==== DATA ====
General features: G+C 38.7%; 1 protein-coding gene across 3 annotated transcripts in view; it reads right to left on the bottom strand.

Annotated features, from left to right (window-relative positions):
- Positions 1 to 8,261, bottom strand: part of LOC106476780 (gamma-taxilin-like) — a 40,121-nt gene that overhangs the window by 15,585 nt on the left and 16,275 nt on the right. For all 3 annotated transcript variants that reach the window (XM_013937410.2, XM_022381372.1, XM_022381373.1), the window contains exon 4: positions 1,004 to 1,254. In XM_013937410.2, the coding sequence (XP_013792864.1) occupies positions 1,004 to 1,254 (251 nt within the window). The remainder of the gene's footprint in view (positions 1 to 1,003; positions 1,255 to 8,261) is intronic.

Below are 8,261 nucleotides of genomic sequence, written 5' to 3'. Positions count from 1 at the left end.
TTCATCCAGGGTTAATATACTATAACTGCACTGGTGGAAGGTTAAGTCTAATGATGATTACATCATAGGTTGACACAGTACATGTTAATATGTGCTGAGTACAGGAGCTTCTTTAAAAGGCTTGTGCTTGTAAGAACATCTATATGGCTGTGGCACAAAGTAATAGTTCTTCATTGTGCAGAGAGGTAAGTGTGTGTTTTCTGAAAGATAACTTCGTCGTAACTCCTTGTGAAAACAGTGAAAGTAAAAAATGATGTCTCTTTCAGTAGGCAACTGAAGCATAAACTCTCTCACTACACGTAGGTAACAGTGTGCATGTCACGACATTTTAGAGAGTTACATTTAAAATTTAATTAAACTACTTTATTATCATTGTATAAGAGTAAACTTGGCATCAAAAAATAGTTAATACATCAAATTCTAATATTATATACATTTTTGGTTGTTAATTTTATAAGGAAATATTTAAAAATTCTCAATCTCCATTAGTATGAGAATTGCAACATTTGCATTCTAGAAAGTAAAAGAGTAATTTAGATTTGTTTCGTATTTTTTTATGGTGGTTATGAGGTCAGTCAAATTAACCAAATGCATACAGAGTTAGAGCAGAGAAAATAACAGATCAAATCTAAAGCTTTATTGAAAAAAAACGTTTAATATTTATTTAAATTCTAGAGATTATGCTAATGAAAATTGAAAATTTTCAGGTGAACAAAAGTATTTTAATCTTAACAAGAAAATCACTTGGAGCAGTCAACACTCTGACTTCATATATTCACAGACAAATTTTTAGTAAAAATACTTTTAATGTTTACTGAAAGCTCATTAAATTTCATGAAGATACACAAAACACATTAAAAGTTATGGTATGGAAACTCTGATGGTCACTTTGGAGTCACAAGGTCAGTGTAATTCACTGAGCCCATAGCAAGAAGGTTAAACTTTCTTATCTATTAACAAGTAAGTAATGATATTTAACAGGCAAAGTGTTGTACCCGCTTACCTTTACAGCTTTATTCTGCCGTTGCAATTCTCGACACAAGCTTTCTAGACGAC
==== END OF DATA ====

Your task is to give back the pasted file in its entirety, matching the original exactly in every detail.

General features: G+C 38.7%; 1 protein-coding gene across 3 annotated transcripts in view; it reads right to left on the bottom strand.

Annotated features, from left to right (window-relative positions):
- Positions 1 to 8,261, bottom strand: part of LOC106476780 (gamma-taxilin-like) — a 40,121-nt gene that overhangs the window by 15,585 nt on the left and 16,275 nt on the right. For all 3 annotated transcript variants that reach the window (XM_013937410.2, XM_022381372.1, XM_022381373.1), the window contains exon 4: positions 1,004 to 1,254. In XM_013937410.2, the coding sequence (XP_013792864.1) occupies positions 1,004 to 1,254 (251 nt within the window). The remainder of the gene's footprint in view (positions 1 to 1,003; positions 1,255 to 8,261) is intronic.

Below are 8,261 nucleotides of genomic sequence, written 5' to 3'. Positions count from 1 at the left end.
TTCATCCAGGGTTAATATACTATAACTGCACTGGTGGAAGGTTAAGTCTAATGATGATTACATCATAGGTTGACACAGTACATGTTAATATGTGCTGAGTACAGGAGCTTCTTTAAAAGGCTTGTGCTTGTAAGAACATCTATATGGCTGTGGCACAAAGTAATAGTTCTTCATTGTGCAGAGAGGTAAGTGTGTGTTTTCTGAAAGATAACTTCGTCGTAACTCCTTGTGAAAACAGTGAAAGTAAAAAATGATGTCTCTTTCAGTAGGCAACTGAAGCATAAACTCTCTCACTACACGTAGGTAACAGTGTGCATGTCACGACATTTTAGAGAGTTACATTTAAAATTTAATTAAACTACTTTATTATCATTGTATAAGAGTAAACTTGGCATCAAAAAATAGTTAATACATCAAATTCTAATATTATATACATTTTTGGTTGTTAATTTTATAAGGAAATATTTAAAAATTCTCAATCTCCATTAGTATGAGAATTGCAACATTTGCATTCTAGAAAGTAAAAGAGTAATTTAGATTTGTTTCGTATTTTTTTATGGTGGTTATGAGGTCAGTCAAATTAACCAAATGCATACAGAGTTAGAGCAGAGAAAATAACAGATCAAATCTAAAGCTTTATTGAAAAAAAACGTTTAATATTTATTTAAATTCTAGAGATTATGCTAATGAAAATTGAAAATTTTCAGGTGAACAAAAGTATTTTAATCTTAACAAGAAAATCACTTGGAGCAGTCAACACTCTGACTTCATATATTCACAGACAAATTTTTAGTAAAAATACTTTTAATGTTTACTGAAAGCTCATTAAATTTCATGAAGATACACAAAACACATTAAAAGTTATGGTATGGAAACTCTGATGGTCACTTTGGAGTCACAAGGTCAGTGTAATTCACTGAGCCCATAGCAAGAAGGTTAAACTTTCTTATCTATTAACAAGTAAGTAATGATATTTAACAGGCAAAGTGTTGTACCCGCTTACCTTTACAGCTTTATTCTGCCGTTGCAATTCTCGACACAAGCTTTCTAGACGAC